Sites of Remembering: Landscapes - Lessons - Policies


27.04.2018 – 28.04.2018


Location: Rachel Carson Center for Environment and Society, Munich, Germany

Conveners: Eveline de Smalen (RCC), Vikas Lakhani (RCC)

This workshop aims to discuss, identify, and evaluate ways in which social sciences and humanities can use memory studies to engage with the problems we encounter in the world today, and bridge the divide between academic disciplines, and academia and policy. We intend to publish the results of this workshop as an issue in RCC Perspectives, the in-house journal series of the Rachel Carson Center. RCC Perspectivesis an open-access publication for examining the interrelationship between environmental and social change.

Issues such as anthropogenic climate change, pollution, soil depletions, and increasingly frequent large-scale disasters are widely recognized in the world today, yet they are only very hesitantly acted upon by citizens, governments, and corporations. The data about the state of the world that scientists have been providing for decades has hitherto failed to make significant landfall and change the ways we behave and govern our planet. As Amitav Ghosh suggests, this failure shows how important humanities and social sciences are in the Anthropocene debate, because “the climate crisis is also a crisis of culture, and thus of the imagination” (12). Many environmental issues are problems of the longue durée. Rob Nixon has addressed the difficulty implied in writing about calamities that are stretched out over long periods, rather than short, immediate events (2). The fact that they are long-term problems directly invites memory studies as a partner in research and governance.

To begin to solve the myriad of problems assailing the planet in our age, we need to understand how people use narratives to position themselves in their world, and how these narratives in turn influence how they perceive their place in it. We need to understand, too, how these stories change as the problems of the Anthropocene become ever more pronounced. Finally, we need to explore how we can use our knowledge to connect these narratives to our behavior and our policymaking, so we can initiate a political culture that is more thoughtful, democratic, and hopefully, more productive.

The Rachel Carson Center and the Marie Curie Innovative Training Network Environmental Humanities for a Concerned Europe (ENHANCE) would like to invite early career researchers from a wide range of backgrounds to submit applications to attend our workshop. Applications from the social sciences and the humanities, ranging from geography, to history, political sciences or literary studies, are encouraged. The central question for this workshop revolves around the role of memory studies in the public sphere, in an environmental context. How can scholars from the humanities and social sciences use memory studies to make their work relevant beyond academic publications?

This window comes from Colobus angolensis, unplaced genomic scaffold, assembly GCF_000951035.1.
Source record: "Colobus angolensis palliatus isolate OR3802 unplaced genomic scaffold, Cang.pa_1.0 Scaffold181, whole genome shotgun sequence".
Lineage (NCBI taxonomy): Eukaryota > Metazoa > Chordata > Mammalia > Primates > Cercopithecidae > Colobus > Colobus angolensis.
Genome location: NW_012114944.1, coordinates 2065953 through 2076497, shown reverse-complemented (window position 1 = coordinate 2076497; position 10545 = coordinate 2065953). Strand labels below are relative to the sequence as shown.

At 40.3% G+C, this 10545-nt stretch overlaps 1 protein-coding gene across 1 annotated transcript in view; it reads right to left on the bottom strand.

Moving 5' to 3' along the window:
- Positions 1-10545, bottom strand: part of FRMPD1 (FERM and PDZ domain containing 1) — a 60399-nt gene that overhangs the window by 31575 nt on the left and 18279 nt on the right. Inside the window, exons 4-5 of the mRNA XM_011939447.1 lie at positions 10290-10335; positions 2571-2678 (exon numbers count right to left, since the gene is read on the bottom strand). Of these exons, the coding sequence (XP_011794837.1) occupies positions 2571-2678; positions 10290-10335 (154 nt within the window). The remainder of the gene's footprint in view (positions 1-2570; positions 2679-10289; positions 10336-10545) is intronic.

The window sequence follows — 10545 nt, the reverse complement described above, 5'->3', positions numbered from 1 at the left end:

The following questions will be central to our workshop:

• How do we bring environmental history in dialogue with memory studies?
• How do we examine climate change and natural disasters in terms of environmental and cultural heritage?
• How does our knowledge influence our understanding of the past, as well as the future?
• And in this light, how do we make our research relevant to and heard in political debate and the public sphere?

In order to make our work relevant to society, we need to be able to communicate it to as wide an audience as possible. Often, this means working in an interdisciplinary context and ideally, one that also engages with the world outside of academia. This approach, however, comes with a number of challenges, as academics and professionals from different backgrounds have different approaches and expectations of research products. In this workshop, we want to discuss these so we will be better equipped to successfully apply our research in different environments, inside and outside of our discipline and academia, as we seek to make our work relevant in the age of the Anthropocene.

Please find the program here.

Submitted papers (for participants only; password protected):

Chris Bolton

Hans Farjon

Annette A. LaRocco

Susann Baez Ullberg

Craig E. Colten

Caroline Fredriksson

Giacomo Parrinello

Edward Simpson

Colin R. Sutherland

Axel Goodbody

Cynthia Browne

[Works cited: Ghosh, Amitav. The Great Derangement. Chicago: University of Chicago Press, 2016; Nixon, Rob. Slow Violence and the Environmentalism of the Poor. Cambridge: Harvard University Press, 2011.]